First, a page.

Sewall's wife, Hannah, who was twenty-seven, remained in their bed, where she had spent most of the fortnight since her sixth childbirth. Their firstborn, Johnny, had died seven years before at the age of seventeen months, but their subsequent five children had so far survived. This was a great blessing in a world in which roughly one in two children did not live to see their fifth birthdays.
Hannah Sewall was not by nature frail. When a horse that she and Samuel were riding together fell down abruptly on Roxbury Neck, she scrambled off, brushed the dust from her skirts, and gamely remounted the horse to continue the trip. Only six months before this lying-in, on June 20, Hannah rode pillion behind her husband for four miles from Shawmut Peninsula to Dorchester to visit her friend Esther Flint. After dining on just-picked cherries and raspberries, she and Esther "took the air" in the Flints' orchard overlooking the Atlantic Ocean, leaving Samuel alone in "Mr. [Reverend Josiah] Flint's study reading Calvin on the Psalms." John Calvin (15091564), the great theologian of Puritanism, adored the psalms, the Old Testament songs in praise of God, which were essential to Puritan worship. Samuel shared with his spiritual forebear a love of religious music. He sang a psalm or two daily, at home by himself or with his family, with friends in his Bible study group, or at church with the entire congregation, an experience that he likened to "an introduction to our singing with the choir above."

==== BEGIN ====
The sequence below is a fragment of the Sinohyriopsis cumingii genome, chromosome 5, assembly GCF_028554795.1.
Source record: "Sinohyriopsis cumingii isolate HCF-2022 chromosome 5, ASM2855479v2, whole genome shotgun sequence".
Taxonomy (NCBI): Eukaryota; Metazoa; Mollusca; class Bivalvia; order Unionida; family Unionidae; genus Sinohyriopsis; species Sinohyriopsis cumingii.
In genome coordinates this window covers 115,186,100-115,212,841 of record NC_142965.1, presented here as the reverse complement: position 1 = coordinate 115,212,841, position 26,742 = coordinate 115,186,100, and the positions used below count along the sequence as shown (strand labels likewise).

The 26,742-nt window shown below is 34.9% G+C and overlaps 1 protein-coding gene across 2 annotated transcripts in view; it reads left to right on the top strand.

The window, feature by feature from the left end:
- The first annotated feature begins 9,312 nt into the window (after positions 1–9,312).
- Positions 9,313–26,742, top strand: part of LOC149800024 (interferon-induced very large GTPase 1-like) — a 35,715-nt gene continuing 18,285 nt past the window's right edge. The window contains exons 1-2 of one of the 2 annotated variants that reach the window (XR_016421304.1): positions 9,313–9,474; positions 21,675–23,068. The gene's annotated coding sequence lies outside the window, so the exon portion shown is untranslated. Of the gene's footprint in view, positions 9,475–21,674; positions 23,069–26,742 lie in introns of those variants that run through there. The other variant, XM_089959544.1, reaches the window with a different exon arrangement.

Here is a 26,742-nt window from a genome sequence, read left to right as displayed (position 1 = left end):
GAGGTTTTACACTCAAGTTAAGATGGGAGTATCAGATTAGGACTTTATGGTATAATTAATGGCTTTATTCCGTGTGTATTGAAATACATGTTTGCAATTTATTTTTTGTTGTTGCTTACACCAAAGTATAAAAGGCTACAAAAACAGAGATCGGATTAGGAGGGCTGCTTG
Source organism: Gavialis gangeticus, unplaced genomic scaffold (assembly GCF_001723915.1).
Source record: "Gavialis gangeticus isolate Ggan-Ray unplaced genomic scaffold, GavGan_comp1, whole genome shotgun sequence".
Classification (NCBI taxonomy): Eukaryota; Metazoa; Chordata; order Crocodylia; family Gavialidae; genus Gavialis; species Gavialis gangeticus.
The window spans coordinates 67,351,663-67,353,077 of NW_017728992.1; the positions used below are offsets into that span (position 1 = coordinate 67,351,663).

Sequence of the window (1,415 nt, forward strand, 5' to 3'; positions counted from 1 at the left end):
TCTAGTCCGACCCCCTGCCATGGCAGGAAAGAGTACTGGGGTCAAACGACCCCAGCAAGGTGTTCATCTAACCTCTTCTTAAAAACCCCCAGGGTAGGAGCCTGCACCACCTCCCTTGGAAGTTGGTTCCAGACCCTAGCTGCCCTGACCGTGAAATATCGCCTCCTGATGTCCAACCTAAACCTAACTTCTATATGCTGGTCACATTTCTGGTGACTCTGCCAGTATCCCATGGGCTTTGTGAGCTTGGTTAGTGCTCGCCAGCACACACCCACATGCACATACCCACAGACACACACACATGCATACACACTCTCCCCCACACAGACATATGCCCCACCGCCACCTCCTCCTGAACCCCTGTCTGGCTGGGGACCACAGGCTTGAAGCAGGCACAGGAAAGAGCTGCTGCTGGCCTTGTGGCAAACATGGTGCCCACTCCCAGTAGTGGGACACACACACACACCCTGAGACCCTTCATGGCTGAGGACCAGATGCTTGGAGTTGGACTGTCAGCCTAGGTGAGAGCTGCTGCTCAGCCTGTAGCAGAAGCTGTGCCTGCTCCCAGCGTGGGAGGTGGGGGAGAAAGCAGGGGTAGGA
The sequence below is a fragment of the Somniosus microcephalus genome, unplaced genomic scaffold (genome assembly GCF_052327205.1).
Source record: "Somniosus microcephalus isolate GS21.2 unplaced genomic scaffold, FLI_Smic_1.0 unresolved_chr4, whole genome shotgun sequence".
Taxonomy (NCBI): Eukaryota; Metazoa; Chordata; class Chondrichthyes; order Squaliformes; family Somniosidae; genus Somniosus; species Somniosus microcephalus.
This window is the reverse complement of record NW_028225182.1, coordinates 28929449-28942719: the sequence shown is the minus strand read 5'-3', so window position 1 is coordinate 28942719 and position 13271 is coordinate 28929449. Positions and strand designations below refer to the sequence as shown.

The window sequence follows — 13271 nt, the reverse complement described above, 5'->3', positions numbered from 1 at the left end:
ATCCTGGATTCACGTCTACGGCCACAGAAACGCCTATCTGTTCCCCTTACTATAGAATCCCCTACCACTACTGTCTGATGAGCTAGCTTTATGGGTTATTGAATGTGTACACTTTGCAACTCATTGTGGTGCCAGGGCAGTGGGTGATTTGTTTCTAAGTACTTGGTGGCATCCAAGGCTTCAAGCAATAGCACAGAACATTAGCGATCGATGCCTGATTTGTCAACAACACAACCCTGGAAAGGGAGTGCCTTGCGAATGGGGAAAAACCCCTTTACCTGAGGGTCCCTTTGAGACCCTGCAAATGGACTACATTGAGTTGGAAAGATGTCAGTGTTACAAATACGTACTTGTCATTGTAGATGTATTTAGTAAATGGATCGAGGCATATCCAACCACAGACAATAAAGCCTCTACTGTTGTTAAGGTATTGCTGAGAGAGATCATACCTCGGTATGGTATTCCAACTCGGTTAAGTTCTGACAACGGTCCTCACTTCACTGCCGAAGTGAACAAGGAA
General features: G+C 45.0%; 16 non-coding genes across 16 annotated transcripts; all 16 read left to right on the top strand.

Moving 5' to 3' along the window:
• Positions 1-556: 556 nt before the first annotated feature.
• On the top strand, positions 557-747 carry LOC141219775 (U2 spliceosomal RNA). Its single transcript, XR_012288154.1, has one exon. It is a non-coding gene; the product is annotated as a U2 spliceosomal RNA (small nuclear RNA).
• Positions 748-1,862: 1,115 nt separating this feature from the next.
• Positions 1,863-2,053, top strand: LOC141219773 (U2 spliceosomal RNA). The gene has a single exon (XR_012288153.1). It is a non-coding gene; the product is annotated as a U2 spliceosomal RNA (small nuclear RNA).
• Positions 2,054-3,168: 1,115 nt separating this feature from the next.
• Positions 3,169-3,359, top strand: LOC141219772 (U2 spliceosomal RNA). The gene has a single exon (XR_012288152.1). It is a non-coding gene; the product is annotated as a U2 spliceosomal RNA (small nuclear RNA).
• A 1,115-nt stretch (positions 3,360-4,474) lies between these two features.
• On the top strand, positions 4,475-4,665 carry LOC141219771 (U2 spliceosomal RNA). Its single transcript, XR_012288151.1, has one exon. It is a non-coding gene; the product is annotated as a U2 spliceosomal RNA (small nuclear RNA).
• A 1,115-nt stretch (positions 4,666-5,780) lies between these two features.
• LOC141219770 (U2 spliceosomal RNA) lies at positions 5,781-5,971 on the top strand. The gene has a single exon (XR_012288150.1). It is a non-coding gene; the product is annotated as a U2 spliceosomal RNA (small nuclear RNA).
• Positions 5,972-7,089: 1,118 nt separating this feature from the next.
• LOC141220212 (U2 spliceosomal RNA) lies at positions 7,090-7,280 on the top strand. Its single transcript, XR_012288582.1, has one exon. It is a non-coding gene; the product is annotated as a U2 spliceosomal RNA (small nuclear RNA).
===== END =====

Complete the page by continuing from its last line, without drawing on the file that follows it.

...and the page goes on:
The bedchamber in which Hannah Sewall spent her lying-in was in her childhood home, built by her grandfather, the blacksmith Robert Hull, a half century before. Timber framed in oak and likely covered with weatherboards, it had a central chimney and a thatched roof. The inside walls were either plastered or covered with wide, upright pine boards. The ground floor contained two large halls and a kitchen, which extended to one side beneath a lean-to roof, with a long hearth. The second floor had numerous bedchambers and closets. Beneath the rafters the loft provided more sleeping space. With additions and improvements made by Hannah's father and husband, the house was more than sufficiently large to accommodate the Sewall and Hull families and their many servants and frequent houseguests. It occupied the southern corner of Washington and Summer streets in modern Boston that later hosted two twentieth-century department stores, first Jordan Marsh and then Macy's. The ten thousand shoppers daily who visit Filene's Basement in Boston's Downtown Crossing enter a space that was once the cellar of Sewall's mansion.